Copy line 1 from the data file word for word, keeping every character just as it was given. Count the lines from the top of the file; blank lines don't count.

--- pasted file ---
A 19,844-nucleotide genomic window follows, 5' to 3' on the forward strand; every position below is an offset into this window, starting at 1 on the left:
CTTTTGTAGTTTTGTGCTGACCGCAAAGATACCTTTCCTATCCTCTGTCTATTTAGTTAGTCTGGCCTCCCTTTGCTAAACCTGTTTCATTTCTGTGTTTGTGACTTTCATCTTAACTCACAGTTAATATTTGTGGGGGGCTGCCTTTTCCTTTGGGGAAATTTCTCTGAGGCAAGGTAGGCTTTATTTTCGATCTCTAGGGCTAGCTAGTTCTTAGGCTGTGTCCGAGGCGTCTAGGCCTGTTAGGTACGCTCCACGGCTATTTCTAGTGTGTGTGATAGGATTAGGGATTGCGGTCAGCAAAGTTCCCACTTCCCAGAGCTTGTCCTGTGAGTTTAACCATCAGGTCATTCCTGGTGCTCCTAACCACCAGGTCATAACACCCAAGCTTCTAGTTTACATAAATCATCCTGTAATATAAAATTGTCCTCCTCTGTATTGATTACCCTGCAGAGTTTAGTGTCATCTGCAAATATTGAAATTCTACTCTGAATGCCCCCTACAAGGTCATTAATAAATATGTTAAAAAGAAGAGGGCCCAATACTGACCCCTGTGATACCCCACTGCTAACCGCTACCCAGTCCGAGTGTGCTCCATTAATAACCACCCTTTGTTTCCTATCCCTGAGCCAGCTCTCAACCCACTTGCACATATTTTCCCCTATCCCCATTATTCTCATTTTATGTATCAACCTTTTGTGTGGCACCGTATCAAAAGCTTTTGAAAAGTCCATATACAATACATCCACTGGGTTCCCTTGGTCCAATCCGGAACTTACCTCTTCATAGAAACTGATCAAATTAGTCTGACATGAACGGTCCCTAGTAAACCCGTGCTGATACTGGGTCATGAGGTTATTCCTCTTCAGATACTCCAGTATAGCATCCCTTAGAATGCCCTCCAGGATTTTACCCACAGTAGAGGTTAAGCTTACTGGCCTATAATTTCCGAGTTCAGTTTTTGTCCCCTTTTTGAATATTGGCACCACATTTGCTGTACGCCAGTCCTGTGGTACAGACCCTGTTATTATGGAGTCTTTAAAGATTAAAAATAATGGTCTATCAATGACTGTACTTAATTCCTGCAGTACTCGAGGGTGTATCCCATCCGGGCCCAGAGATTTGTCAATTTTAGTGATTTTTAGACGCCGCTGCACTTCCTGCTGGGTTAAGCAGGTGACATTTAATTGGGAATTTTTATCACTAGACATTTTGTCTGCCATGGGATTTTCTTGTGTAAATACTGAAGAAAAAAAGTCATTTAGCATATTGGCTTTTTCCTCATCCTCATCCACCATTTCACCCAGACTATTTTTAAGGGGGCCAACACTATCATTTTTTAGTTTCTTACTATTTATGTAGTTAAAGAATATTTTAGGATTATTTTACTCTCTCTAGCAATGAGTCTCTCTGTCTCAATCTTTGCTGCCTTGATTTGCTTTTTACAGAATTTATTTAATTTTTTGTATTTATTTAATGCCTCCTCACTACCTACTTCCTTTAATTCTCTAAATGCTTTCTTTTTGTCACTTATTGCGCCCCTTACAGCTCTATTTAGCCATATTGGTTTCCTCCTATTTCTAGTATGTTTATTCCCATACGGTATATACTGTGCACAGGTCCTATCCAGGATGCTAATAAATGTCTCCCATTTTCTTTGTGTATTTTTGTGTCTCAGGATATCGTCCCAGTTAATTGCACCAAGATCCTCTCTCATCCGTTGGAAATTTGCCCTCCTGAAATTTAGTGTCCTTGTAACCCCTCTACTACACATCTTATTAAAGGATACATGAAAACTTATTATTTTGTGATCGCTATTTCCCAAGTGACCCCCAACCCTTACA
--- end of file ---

A 19,844-nucleotide genomic window follows, 5' to 3' on the forward strand; every position below is an offset into this window, starting at 1 on the left: